Selection of fruit, Ocho Rios


A foodie’s guide to Ocho Rios, Jamaica

Travel writer Angelina Villa-Clarke on finding the true flavour of this Caribbean island – through its foodie scene of course

Updated May 2020

By Angelina Villa-Clarke

All about life with a laid-back, joyful vibe, Ocho Rios, on the north coast of Jamaica, has to be my favourite Caribbean town – a world away from the urban hustle of Kingston and the big touristy resorts lining Montego Bay. To get under the skin of the place, try a plate of authentic jerk chicken with rice and peas. Scotchies (found just 10 minutes from Ocho Rios' port) serves some of the best jerk on the island. Little more than a roadside hut, you eat perched on revamped oil drums, under a thatched-raffia umbrella. The spiced meat is cooked on open-fire grills and served with a line-up of traditional accompaniments, such as bammy (a cassava flatbread) and festival (a sweet, fried dumpling). If you dare, add a dollop of the home-made pepper sauce – made liberally with marinated scotch bonnet peppers. Be warned: it’s hot, hot, hot.

Tracks & Records, meanwhile, on Main Street, is headed up by another famous Jamaican export – Usain Bolt. Inspired by the home-cooked flavours of Jamaica, its curried shrimp and plantain will have you putting the restaurant on a culinary pedestal all of its own.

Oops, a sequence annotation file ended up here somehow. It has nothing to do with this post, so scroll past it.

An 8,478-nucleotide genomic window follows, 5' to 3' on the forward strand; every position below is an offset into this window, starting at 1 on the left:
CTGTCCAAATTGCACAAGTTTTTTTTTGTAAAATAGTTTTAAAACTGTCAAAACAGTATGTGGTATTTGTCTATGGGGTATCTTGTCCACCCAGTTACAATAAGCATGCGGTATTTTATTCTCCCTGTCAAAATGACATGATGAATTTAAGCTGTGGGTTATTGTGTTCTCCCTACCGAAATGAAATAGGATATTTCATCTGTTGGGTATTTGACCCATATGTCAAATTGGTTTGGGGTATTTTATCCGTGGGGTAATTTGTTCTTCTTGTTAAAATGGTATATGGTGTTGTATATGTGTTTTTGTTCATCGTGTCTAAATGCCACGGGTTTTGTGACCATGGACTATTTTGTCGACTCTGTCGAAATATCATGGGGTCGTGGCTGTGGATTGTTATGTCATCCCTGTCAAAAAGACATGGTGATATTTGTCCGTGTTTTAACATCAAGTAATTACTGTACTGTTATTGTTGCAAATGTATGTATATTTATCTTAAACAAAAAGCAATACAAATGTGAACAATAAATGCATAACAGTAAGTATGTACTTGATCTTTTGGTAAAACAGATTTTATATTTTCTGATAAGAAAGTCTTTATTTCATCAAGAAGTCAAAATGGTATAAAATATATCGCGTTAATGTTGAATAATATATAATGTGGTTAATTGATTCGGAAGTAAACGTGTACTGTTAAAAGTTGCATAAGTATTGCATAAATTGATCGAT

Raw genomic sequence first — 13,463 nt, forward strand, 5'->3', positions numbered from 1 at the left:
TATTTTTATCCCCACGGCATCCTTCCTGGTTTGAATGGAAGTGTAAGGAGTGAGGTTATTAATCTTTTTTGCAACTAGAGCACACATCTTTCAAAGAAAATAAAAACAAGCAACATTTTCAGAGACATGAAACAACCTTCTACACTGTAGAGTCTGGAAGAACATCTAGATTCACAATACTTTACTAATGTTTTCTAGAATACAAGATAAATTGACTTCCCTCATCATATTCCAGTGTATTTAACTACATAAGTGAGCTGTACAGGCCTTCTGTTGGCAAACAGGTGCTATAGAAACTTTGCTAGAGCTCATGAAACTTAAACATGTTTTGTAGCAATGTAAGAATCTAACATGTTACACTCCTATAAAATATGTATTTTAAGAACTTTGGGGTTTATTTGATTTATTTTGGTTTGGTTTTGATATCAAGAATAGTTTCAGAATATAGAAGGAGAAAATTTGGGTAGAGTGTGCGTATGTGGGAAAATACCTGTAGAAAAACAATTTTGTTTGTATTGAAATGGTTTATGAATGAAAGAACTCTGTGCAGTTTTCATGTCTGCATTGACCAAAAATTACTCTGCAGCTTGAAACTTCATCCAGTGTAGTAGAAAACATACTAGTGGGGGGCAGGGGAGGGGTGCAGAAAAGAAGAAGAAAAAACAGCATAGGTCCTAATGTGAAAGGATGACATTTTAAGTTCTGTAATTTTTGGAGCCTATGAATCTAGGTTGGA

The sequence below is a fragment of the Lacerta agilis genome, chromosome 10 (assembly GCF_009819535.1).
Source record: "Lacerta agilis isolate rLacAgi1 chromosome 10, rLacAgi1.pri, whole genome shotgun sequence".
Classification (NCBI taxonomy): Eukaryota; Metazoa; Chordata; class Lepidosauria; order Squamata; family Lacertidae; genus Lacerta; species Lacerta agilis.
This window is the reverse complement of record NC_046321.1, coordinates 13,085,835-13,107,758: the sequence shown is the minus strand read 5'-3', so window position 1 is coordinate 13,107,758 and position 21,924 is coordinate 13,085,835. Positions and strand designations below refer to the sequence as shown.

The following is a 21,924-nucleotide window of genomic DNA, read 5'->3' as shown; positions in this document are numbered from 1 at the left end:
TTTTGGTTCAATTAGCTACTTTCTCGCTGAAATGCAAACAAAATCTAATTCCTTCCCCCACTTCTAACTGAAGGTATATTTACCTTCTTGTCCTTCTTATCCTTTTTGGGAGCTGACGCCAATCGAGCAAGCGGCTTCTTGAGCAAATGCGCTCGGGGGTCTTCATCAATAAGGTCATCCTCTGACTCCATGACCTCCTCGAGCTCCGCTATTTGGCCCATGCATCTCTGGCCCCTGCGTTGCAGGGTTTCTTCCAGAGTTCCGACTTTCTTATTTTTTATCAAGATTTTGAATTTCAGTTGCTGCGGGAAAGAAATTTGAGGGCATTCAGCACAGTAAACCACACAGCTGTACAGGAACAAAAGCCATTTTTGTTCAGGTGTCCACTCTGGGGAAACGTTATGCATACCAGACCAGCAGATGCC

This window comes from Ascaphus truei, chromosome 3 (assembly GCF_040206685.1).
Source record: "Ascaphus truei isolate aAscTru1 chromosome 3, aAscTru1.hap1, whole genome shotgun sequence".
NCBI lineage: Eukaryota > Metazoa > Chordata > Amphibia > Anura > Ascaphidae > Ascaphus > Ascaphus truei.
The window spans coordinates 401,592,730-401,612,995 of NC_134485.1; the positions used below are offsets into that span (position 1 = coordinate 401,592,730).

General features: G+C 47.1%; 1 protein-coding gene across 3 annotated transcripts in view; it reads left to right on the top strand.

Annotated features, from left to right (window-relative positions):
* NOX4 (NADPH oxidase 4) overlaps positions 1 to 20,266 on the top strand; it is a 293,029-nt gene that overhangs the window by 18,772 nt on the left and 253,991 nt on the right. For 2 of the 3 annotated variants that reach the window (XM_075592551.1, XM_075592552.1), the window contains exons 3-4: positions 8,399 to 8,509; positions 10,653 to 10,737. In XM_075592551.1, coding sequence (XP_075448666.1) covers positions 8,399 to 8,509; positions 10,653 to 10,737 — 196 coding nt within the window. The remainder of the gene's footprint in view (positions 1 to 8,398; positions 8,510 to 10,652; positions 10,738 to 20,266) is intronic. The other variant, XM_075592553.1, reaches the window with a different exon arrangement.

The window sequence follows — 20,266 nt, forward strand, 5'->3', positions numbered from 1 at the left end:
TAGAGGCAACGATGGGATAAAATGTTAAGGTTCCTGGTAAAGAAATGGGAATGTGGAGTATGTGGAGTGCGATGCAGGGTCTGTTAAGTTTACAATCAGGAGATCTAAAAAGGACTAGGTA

Miss T's Kitchen in Ocho Rios

Miss T's Kitchen in Ocho Rios

The vibrant Miss T’s Kitchen (above), just off Ocho Rios’ main street, has a soundtrack of old-school reggae in a colourful dining room. Run by Anna-Kay Tomlinson, it puts at its heart the island’s rustic country cooking – from lobster rundown (cooked in coconut milk and herbs) to veggie dishes, like pumpkin stew or chickpea stack (in honour of the Rastafari, some of whom are vegetarian).

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Once you’ve sated your appetite, you’ll find that Ocho Rios also satisfies the soul with its huge range of things to do and see. The Reggae Xplosion Museum (found in the Island Village shopping centre) celebrates the island as the birthplace of reggae and traces the history of the genre back to its African roots. Adrenaline junkies can ‘tube’ along three miles of the dramatic White River or zipline over Dunn’s River Falls – the 600 ft cascading waterfall. As Jamaicans would say, ‘It’s totally irie’.

About the Author

Angelina Villa-Clarke

Angelina Villa-Clarke

Angelina has been a travel journalist for the past 20 years, having caught the travel bug when she was a child. Before going freelance nine years ago, she was associate editor on British Airways' High Life Magazine and travelled widely. She now writes for a wide range of magazines and newspapers. Her next assignment is in NYC and later this year she's headed to Mekong Delta in Vietnam.

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